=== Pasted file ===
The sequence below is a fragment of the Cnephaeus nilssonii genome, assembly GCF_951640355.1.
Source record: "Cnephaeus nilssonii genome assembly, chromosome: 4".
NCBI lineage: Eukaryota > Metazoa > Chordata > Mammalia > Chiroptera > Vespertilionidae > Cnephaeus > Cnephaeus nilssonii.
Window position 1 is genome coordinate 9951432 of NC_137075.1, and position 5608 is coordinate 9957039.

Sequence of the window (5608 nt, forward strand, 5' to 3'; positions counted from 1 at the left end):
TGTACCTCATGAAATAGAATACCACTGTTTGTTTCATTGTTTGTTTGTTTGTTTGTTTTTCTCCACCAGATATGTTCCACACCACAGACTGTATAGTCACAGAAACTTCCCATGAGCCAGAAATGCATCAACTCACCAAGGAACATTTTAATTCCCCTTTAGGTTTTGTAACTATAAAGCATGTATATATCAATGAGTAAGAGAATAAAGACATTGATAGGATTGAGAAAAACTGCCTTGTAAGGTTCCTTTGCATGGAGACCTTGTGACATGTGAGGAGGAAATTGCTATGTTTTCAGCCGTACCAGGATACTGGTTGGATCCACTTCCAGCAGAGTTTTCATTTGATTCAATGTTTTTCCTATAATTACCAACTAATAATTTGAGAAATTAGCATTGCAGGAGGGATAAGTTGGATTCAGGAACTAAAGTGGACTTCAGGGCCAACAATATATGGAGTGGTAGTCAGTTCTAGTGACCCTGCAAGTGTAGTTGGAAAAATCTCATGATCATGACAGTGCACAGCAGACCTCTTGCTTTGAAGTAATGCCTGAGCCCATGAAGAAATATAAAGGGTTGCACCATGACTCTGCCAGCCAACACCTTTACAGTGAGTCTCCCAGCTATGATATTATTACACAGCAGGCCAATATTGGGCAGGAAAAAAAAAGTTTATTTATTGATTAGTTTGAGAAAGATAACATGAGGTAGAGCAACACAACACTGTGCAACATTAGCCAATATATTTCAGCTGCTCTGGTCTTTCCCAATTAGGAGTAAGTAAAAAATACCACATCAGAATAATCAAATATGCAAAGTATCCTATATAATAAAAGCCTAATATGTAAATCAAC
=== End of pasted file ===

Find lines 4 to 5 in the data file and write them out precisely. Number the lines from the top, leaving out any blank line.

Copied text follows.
Window position 1 is genome coordinate 9951432 of NC_137075.1, and position 5608 is coordinate 9957039.

Sequence of the window (5608 nt, forward strand, 5' to 3'; positions counted from 1 at the left end):